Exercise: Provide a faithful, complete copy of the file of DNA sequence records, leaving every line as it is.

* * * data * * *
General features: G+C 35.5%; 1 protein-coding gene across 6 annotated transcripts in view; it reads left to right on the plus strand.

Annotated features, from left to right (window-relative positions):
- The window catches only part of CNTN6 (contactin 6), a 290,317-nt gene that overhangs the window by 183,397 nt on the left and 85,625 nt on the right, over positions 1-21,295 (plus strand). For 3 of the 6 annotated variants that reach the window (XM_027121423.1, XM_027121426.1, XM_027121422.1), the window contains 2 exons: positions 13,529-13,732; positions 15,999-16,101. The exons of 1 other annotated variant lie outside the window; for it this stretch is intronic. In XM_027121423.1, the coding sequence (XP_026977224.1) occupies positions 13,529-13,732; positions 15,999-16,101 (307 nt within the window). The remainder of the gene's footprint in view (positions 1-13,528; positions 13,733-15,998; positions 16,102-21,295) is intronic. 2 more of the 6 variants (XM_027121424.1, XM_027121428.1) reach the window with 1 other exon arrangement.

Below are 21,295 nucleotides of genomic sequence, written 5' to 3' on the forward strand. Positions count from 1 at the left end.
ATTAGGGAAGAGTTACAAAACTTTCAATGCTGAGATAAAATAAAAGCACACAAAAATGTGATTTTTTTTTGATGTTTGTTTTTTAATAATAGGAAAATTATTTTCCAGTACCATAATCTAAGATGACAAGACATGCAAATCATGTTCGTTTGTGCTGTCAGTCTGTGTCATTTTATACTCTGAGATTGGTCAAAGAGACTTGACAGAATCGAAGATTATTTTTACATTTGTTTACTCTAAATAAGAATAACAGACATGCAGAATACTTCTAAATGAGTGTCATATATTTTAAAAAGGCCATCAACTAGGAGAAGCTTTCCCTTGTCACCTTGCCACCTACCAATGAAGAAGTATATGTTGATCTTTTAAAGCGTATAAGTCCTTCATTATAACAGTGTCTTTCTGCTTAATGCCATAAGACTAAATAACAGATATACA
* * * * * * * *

General features: G+C 35.5%; 1 protein-coding gene across 6 annotated transcripts in view; it reads left to right on the plus strand.

Annotated features, from left to right (window-relative positions):
- The window catches only part of CNTN6 (contactin 6), a 290,317-nt gene that overhangs the window by 183,397 nt on the left and 85,625 nt on the right, over positions 1-21,295 (plus strand). For 3 of the 6 annotated variants that reach the window (XM_027121423.1, XM_027121426.1, XM_027121422.1), the window contains 2 exons: positions 13,529-13,732; positions 15,999-16,101. The exons of 1 other annotated variant lie outside the window; for it this stretch is intronic. In XM_027121423.1, the coding sequence (XP_026977224.1) occupies positions 13,529-13,732; positions 15,999-16,101 (307 nt within the window). The remainder of the gene's footprint in view (positions 1-13,528; positions 13,733-15,998; positions 16,102-21,295) is intronic. 2 more of the 6 variants (XM_027121424.1, XM_027121428.1) reach the window with 1 other exon arrangement.

Below are 21,295 nucleotides of genomic sequence, written 5' to 3' on the forward strand. Positions count from 1 at the left end.
ATTAGGGAAGAGTTACAAAACTTTCAATGCTGAGATAAAATAAAAGCACACAAAAATGTGATTTTTTTTTGATGTTTGTTTTTTAATAATAGGAAAATTATTTTCCAGTACCATAATCTAAGATGACAAGACATGCAAATCATGTTCGTTTGTGCTGTCAGTCTGTGTCATTTTATACTCTGAGATTGGTCAAAGAGACTTGACAGAATCGAAGATTATTTTTACATTTGTTTACTCTAAATAAGAATAACAGACATGCAGAATACTTCTAAATGAGTGTCATATATTTTAAAAAGGCCATCAACTAGGAGAAGCTTTCCCTTGTCACCTTGCCACCTACCAATGAAGAAGTATATGTTGATCTTTTAAAGCGTATAAGTCCTTCATTATAACAGTGTCTTTCTGCTTAATGCCATAAGACTAAATAACAGATATACA